The oil bubble is deflating, but the response among economics, business and political leaders has been to get stuck in a logical loop.

The bubble blows

It seems that everyone needs to be reminded of the definition of bubble regularly, because they seem to deceive everyone, including educated and otherwise successful people and those who really ought to know better.

Here’s the definition according to Oxford: “a situation in which investments, sales, etc. increase rapidly and then collapse.”

How is it that the economic leaders of the world forget that definition, when it happens so often?

How did they forget the 2008 crisis, which followed banking deregulation, the bubble in housing prices and the valuation of asset-backed paper? That’s the nature of a financial bubble: people keep buying at ever higher prices because they assume the price increase will go on forever—or at least, until they can sell at a profit.

And when the bubble bursts, these people are caught, scrambling to sell at plummeting prices. They’re surprised every time. Unfortunately, it was mostly working-class and middle-class people who paid the price of the 2008 crisis. Governments bailed out international banks because they were “too big to fail,” resulting in the biggest transfer of public wealth to the upper classes in history.

Now, it’s happening again with oil. Oil prices have been increasing fairly steadily since 2001, when a barrel of crude was around US$25, to a high of $110 in April 2011. Despite short-term fluctuations that can seem dramatic, they’ve eased to the current level of around US$80. And the economists these days are predicting the price is going to keep falling.
Source: Macrotrends 
So, the bubble burst. Going from the charts, it seems to have burst back in 2011. Funny, though, because I remember paying less for a litre of gasoline then than I did last month. Although I am relieved to see the prices at the pumps falling.

Stuck in the loop

But this blog is about communications, not about economics. The communications lesson to take away here is: remember what bubble means the next time you are tempted to buy into something that’s growing fast.

The smart money people got caught again. Sure, there were economists who predicted falling oil prices a year ago or more. But the bursting of the bubble seems to have knocked their logic into a logical rut and they keep repeating the same logic:

  • High oil prices drove exploration and development of higher-cost sources like the tar sands in Canada and shale oil in the US. Now that these are producing, they’re increasing the world supply of oil. 
  • At the same time, more efficient consumption and the development of alternative sources of energy like solar and wind are reducing demand. As a result, prices are falling. 
  • Falling prices makes those new sources of oil—tar and shale—uneconomical. According to the sources I’ve read, at less than US$80 per barrel, fracking is too expensive to be worth it. Tar sands oil costs between US$50 to $90 per barrel, according to a report in the FinancialPost last year.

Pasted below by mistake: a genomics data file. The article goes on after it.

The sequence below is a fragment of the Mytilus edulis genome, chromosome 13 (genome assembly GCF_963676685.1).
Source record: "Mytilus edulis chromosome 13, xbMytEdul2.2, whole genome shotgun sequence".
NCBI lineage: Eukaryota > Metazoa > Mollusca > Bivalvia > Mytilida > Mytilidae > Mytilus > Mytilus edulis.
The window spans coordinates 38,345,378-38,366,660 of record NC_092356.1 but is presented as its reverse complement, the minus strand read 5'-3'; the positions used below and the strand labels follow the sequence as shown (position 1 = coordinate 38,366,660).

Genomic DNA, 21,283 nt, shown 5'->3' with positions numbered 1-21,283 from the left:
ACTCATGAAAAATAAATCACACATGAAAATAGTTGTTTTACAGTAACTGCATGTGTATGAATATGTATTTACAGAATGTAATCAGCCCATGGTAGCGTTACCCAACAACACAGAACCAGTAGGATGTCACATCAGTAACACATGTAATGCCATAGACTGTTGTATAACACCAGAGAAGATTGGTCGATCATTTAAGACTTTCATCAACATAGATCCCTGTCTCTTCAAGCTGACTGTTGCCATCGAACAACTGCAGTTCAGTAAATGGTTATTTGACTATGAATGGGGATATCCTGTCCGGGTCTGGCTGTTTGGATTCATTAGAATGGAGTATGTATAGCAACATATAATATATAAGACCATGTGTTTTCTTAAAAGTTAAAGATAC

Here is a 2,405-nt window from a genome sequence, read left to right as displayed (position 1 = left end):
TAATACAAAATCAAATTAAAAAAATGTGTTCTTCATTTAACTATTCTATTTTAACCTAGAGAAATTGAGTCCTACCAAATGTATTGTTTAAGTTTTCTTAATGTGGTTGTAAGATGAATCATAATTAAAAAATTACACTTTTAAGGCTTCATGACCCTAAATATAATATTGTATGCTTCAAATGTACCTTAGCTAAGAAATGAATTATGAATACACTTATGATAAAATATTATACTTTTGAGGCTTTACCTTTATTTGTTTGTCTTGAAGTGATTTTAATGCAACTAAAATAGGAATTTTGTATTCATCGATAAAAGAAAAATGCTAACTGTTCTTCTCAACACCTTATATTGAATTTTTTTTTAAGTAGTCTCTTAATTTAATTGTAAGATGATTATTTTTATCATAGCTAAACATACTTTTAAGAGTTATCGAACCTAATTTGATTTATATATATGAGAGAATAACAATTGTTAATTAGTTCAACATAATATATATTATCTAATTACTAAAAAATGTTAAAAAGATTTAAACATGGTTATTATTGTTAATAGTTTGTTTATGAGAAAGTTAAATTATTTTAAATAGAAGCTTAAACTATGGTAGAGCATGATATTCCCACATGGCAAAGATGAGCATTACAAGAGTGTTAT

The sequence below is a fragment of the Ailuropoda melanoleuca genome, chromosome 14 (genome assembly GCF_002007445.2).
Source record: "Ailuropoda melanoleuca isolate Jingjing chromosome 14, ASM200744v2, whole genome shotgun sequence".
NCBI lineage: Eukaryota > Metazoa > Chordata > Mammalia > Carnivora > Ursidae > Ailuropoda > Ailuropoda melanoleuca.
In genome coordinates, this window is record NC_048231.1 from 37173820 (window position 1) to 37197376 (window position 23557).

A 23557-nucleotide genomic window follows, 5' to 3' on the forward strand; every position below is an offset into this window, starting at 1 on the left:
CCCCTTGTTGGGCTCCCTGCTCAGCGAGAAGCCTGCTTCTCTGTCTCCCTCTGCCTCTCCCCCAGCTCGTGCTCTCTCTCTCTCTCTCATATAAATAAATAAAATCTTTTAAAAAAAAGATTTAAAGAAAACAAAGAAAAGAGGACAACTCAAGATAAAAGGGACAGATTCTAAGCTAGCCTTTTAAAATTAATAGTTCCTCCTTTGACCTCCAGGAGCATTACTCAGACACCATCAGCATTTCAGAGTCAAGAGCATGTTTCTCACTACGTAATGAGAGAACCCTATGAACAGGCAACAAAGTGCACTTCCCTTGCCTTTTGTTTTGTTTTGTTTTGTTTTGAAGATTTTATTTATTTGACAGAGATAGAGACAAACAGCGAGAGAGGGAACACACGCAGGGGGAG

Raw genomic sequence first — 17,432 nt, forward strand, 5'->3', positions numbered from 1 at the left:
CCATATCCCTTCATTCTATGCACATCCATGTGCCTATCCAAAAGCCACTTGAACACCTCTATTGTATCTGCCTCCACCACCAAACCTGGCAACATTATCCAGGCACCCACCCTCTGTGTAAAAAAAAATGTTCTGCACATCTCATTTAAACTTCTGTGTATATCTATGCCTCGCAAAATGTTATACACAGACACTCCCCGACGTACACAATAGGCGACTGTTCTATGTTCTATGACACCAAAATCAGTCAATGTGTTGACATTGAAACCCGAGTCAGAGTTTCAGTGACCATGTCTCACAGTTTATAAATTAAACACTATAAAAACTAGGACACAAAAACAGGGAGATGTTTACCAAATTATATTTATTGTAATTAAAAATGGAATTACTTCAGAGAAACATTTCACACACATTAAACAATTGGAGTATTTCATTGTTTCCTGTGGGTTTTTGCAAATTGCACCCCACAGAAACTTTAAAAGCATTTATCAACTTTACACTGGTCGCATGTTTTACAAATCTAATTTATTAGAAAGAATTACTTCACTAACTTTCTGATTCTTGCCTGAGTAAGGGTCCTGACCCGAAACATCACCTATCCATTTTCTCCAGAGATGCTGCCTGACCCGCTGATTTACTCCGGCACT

• With lower prices, companies will take fracking and tar sands production off line. Presumably, that will reduce supply and thus increase price. 
  • Falling prices for oil, like any commodity, are bad for the economy—the lower prices for oil on the world market have cause the stock markets to fall in the past month.
  • Falling prices for all fossil fuels makes alternative energy sources less attractive to energy consumers. We are about to enter a deflationary period with falling prices for all commodities, which is going to hurt the economy—in short, it’s going to be bad for the owners of oil and other companies. 
  • “The world economy depends on fossil fuel extraction and consumption,” goes the logic. With falling prices for fossil fuels comes a falling US dollar, stock markets and just about everything else.

If we try to build a new system without fossil fuels, we will be really starting over, because even today’s “renewables” are part of the fossil fuel system.3 We will have to go back to things that can be made directly from wood and other natural products without large amounts of heat, to have truly renewable resources. (Gail Tverberg, Our Finite World)

What these arguments miss, and the logical element that could knock them out of this repeating loop, is the environmental cost of oil versus other forms of power generation. The environmental and public health impacts of fracking and tar sands production have not yet been fully admitted by government nor industry, and I think even their staunchest opponents don’t know the full cost. 

Time to break out of the loop 

It seems the arguments just keep getting repeated: 

  • Fossil fuels are more efficient, more energy-dense, than wind or solar, which are unreliable.
  • Alternative energy sources would be as efficient if they got as serious development support as fossil fuels do.
    back to 
  • Supplying our energy needs from non-fossil sources would cost too much.
  • Fossil fuel costs are higher than the current price indicates. 

How about moving on by looking at all the facts. A year ago, the Economist magazine called oil "yesterday’s fuel.” 

No matter how you look at it, oil is a finite resource. And wouldn’t we all be healthier without fossil fuel exhaust in the air, water and soil? Wouldn’t we all be better off if we could talk calmly and openly about fossil fuel consumption’s contribution to climate change?